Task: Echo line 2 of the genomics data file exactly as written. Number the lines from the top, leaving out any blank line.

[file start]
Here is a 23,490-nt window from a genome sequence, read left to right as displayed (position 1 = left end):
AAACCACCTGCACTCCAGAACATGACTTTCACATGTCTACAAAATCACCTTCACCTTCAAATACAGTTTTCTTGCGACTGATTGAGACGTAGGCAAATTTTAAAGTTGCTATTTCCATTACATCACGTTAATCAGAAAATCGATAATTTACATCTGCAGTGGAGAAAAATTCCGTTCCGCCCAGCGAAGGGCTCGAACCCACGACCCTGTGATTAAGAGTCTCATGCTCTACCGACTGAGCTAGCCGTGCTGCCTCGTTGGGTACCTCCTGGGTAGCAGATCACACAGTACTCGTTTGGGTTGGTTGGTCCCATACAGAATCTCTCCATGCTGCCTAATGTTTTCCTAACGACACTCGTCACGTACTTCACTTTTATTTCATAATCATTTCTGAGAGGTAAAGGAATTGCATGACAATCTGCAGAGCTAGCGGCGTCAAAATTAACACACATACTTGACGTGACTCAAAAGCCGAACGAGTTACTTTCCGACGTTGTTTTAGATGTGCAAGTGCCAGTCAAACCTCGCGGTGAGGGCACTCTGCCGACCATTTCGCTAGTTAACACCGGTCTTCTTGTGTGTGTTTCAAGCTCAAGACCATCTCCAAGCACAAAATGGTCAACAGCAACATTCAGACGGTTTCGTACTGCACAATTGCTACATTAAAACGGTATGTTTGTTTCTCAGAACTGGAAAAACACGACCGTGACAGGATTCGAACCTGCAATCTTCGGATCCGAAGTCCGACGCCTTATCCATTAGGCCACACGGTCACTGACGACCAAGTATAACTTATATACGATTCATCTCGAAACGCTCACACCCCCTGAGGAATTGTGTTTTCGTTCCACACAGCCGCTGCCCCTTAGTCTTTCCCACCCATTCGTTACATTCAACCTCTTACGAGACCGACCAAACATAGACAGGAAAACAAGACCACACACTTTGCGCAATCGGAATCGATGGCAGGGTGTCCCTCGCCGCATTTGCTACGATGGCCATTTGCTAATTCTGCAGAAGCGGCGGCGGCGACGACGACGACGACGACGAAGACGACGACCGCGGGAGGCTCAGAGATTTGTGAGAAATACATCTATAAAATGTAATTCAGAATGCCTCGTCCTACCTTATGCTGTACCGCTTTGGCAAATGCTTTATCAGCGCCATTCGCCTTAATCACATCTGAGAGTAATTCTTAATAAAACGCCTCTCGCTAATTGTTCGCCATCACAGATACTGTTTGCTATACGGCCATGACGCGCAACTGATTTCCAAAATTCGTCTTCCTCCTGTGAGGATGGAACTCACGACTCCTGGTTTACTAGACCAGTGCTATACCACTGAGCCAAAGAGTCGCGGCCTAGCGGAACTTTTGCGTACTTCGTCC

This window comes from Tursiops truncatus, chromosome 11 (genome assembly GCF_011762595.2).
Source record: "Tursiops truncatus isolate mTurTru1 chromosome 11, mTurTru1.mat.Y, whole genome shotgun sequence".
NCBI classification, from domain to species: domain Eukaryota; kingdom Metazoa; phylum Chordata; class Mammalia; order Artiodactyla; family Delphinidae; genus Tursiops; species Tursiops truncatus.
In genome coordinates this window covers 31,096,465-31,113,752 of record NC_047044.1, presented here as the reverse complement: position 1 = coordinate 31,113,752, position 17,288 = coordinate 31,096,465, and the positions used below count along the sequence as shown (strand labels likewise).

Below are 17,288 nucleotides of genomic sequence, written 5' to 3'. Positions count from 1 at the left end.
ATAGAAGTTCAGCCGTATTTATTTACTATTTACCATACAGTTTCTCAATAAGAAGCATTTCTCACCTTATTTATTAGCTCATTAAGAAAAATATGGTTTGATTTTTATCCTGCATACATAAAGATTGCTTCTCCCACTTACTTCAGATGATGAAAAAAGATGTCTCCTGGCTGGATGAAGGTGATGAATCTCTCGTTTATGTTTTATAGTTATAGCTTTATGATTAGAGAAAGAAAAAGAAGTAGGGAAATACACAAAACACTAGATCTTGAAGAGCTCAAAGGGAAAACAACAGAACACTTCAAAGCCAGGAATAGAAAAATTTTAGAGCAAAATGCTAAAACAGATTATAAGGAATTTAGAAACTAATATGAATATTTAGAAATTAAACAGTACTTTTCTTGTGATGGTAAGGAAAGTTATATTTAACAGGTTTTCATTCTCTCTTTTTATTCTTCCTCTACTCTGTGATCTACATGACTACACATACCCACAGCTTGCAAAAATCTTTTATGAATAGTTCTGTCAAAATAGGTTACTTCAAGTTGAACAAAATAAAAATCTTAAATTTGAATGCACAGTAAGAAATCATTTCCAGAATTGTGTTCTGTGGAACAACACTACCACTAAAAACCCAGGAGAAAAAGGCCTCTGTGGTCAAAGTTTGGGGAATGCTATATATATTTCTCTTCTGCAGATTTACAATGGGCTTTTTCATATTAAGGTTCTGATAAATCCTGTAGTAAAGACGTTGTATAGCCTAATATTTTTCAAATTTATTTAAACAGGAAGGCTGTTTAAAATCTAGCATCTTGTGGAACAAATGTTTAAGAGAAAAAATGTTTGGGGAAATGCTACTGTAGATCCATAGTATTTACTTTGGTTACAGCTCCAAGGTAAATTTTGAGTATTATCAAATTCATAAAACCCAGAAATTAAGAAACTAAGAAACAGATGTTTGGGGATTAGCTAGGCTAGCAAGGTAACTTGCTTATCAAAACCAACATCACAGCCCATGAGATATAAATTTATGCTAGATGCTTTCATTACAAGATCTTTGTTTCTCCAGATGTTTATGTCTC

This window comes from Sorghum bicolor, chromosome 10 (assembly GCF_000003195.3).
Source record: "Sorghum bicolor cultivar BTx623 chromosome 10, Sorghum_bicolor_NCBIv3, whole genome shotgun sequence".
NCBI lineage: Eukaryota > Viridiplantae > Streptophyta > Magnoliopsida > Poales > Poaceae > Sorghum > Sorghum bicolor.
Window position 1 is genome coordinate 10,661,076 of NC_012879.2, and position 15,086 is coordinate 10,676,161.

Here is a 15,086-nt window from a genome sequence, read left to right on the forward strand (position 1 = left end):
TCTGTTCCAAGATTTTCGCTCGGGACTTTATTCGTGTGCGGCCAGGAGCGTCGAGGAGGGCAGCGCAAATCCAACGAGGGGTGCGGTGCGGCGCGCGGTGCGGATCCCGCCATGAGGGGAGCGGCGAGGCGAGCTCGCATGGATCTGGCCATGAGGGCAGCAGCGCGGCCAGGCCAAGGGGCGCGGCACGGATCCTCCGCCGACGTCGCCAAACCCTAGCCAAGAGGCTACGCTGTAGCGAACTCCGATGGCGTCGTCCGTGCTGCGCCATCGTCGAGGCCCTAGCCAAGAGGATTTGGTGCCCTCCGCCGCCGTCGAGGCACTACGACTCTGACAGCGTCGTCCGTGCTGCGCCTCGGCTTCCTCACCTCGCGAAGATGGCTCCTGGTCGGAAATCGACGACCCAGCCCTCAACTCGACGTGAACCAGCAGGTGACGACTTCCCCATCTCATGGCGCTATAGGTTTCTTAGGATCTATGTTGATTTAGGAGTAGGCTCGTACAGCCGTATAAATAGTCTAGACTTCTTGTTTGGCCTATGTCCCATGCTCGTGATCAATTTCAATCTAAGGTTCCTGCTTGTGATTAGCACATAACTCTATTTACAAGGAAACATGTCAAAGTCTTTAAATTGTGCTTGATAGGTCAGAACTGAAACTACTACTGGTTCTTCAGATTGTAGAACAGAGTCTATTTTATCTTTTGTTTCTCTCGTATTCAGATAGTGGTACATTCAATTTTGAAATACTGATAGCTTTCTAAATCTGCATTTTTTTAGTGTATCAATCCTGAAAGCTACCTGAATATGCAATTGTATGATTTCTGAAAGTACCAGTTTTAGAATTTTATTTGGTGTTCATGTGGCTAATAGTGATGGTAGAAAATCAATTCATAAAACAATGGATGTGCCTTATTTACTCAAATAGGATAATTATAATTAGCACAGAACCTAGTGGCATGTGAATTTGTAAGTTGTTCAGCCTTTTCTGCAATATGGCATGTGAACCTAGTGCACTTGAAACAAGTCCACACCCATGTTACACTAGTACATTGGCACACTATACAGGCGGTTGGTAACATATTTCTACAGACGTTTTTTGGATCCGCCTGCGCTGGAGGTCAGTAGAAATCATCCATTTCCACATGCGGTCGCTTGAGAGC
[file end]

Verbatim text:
AAACCACCTGCACTCCAGAACATGACTTTCACATGTCTACAAAATCACCTTCACCTTCAAATACAGTTTTCTTGCGACTGATTGAGACGTAGGCAAATTTTAAAGTTGCTATTTCCATTACATCACGTTAATCAGAAAATCGATAATTTACATCTGCAGTGGAGAAAAATTCCGTTCCGCCCAGCGAAGGGCTCGAACCCACGACCCTGTGATTAAGAGTCTCATGCTCTACCGACTGAGCTAGCCGTGCTGCCTCGTTGGGTACCTCCTGGGTAGCAGATCACACAGTACTCGTTTGGGTTGGTTGGTCCCATACAGAATCTCTCCATGCTGCCTAATGTTTTCCTAACGACACTCGTCACGTACTTCACTTTTATTTCATAATCATTTCTGAGAGGTAAAGGAATTGCATGACAATCTGCAGAGCTAGCGGCGTCAAAATTAACACACATACTTGACGTGACTCAAAAGCCGAACGAGTTACTTTCCGACGTTGTTTTAGATGTGCAAGTGCCAGTCAAACCTCGCGGTGAGGGCACTCTGCCGACCATTTCGCTAGTTAACACCGGTCTTCTTGTGTGTGTTTCAAGCTCAAGACCATCTCCAAGCACAAAATGGTCAACAGCAACATTCAGACGGTTTCGTACTGCACAATTGCTACATTAAAACGGTATGTTTGTTTCTCAGAACTGGAAAAACACGACCGTGACAGGATTCGAACCTGCAATCTTCGGATCCGAAGTCCGACGCCTTATCCATTAGGCCACACGGTCACTGACGACCAAGTATAACTTATATACGATTCATCTCGAAACGCTCACACCCCCTGAGGAATTGTGTTTTCGTTCCACACAGCCGCTGCCCCTTAGTCTTTCCCACCCATTCGTTACATTCAACCTCTTACGAGACCGACCAAACATAGACAGGAAAACAAGACCACACACTTTGCGCAATCGGAATCGATGGCAGGGTGTCCCTCGCCGCATTTGCTACGATGGCCATTTGCTAATTCTGCAGAAGCGGCGGCGGCGACGACGACGACGACGACGAAGACGACGACCGCGGGAGGCTCAGAGATTTGTGAGAAATACATCTATAAAATGTAATTCAGAATGCCTCGTCCTACCTTATGCTGTACCGCTTTGGCAAATGCTTTATCAGCGCCATTCGCCTTAATCACATCTGAGAGTAATTCTTAATAAAACGCCTCTCGCTAATTGTTCGCCATCACAGATACTGTTTGCTATACGGCCATGACGCGCAACTGATTTCCAAAATTCGTCTTCCTCCTGTGAGGATGGAACTCACGACTCCTGGTTTACTAGACCAGTGCTATACCACTGAGCCAAAGAGTCGCGGCCTAGCGGAACTTTTGCGTACTTCGTCC